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How to Determine the Value of Tanzanite

Tanzanite, named after Tanzania where it was discovered in 1967, resembles sapphire with a bluish violet color but costs far less. Tanzanite gained popularity in the 80s and 90s and, despite its relative fragility, remains a popular choice for jewelry.

Set tanzanite in a special-occasion ring to avoid damaging it with daily wear.

Things You Will Need

  • Jeweler's loupe
  • Jeweler's scale

Tanzanite, named after Tanzania where it was discovered in 1967, resembles sapphire with a bluish violet color but costs far less.  Tanzanite gained popularity in the 80s and 90s and, despite its relative fragility, remains a popular choice for jewelry.

Tanzanite comes out of the ground in only Tanzania and Kenya, making it relatively rare among gemstones.  Determining the value of tanzanite, as with other gemstones, depends on its size, quality and color and can only be authoritatively confirmed by a licensed appraiser.

  1. Weigh the tanzanite on a jeweler's scale to determine its carat weight. If you don't have access to a jeweler's scale, estimate the weight on a scale that measures in fractions of a gram. Convert grams to carats by multiplying the number of grams by five.
  2. Determine a starting value of the tanzanite by multiplying its carat weight by $450. Although diamonds and other gemstones increase in value per carat and larger sizes, tanzanite normally comes out of the ground in fairly large pieces, making its increased value less dependent on its large size than with other gemstones.
  3. Examine the tanzanite under the jeweler's loupe. Subtract value per carat for every visible flaw that you see either in the stone itself or in its cut. Most tanzanite has very few, if any, flaws, so a flawed stone rapidly decreases in value. Although only a trained jewelry appraiser in your area can precisely determine how much a flaw decreases a stone's value, the at-home buyer can count on paying less than $400 per carat for stones with flaws.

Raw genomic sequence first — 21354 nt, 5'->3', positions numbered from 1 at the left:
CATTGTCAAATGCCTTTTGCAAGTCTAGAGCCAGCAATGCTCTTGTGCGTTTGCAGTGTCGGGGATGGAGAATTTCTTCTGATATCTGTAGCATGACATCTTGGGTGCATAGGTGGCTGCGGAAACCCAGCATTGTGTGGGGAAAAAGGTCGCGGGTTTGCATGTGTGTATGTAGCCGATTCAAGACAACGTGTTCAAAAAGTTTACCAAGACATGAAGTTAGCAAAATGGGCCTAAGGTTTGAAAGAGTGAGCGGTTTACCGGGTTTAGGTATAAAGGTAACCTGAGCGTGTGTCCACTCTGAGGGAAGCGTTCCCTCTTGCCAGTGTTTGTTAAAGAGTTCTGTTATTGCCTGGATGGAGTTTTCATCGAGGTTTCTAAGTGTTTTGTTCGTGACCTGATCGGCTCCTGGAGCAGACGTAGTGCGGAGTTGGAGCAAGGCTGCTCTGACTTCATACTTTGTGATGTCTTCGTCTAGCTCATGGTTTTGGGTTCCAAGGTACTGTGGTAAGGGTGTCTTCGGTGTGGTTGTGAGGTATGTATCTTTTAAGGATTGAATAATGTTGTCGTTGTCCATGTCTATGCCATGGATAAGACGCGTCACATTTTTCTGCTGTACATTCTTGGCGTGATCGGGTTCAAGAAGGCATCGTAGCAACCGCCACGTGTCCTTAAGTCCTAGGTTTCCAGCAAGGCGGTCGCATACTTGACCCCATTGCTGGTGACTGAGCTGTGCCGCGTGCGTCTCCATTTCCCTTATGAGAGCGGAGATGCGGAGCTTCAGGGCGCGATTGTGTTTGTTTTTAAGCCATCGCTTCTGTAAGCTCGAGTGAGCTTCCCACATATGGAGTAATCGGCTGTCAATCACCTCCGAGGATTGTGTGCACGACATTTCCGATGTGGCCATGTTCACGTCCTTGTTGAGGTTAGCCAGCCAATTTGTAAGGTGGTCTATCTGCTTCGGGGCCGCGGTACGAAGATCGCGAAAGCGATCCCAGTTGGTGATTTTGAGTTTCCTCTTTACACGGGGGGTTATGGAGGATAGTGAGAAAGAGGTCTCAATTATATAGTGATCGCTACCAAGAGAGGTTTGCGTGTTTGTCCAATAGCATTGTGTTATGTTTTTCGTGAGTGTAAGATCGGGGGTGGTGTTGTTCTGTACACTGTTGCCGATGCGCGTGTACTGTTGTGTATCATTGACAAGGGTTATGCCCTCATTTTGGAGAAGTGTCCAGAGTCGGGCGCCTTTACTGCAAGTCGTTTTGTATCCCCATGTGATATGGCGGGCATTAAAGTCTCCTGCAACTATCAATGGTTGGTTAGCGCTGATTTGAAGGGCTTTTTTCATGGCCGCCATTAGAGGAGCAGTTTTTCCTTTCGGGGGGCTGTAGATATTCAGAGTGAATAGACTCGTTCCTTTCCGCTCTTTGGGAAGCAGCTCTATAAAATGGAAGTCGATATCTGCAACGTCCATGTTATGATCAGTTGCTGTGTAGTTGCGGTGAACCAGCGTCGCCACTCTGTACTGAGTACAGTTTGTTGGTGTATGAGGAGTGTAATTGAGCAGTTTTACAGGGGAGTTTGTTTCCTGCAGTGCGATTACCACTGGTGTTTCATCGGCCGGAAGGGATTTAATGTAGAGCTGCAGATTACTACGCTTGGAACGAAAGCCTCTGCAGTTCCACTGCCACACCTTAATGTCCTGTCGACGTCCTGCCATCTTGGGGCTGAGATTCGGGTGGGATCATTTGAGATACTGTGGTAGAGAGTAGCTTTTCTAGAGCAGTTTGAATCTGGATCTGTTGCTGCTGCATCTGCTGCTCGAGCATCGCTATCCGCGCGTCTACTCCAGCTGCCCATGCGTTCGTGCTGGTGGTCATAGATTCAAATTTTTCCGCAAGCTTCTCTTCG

4. Compare the color of the tanzanite to the color of deep rich sapphires. The more blue the tanzanite is, the more valuable it is. Tanzanites without any trace of violet in their color can increase in value up to $500 per carat or more. Light blue or lavender tanzanites lose a bit of value and can sell for $400 per carat or less.
  5. Tip

    Compare the prices of tanzanites both locally and on the Internet to find the best value. Compare stones from reputable retailers and ask to see each under a loupe or magnified to judge its quality and cut.

    Warning

    Do not use heat such as a hairdryer or iron when wearing your tanzanite. Do not clean tanzanites in an ultrasonic jewelry cleaner. Because of tanzanite's fragility, treat it with care.

Things You Will Need

  • Jeweler's loupe
  • Jeweler's scale

About the Author

Andrea Lott Haney writes articles and training materials for food industry publications. Having studied foodservice sanitation, nutrition and menu planning at Purdue University, Lott Haney has more than 10 years of experience as a catering and event planner for luxury hotels and currently tours the Midwest as a corporate customer service trainer and consultant.

Photo Credits

  • tanzanite ring image by Julianna Olah from Fotolia.com
  • tanzanite ring image by Julianna Olah from Fotolia.com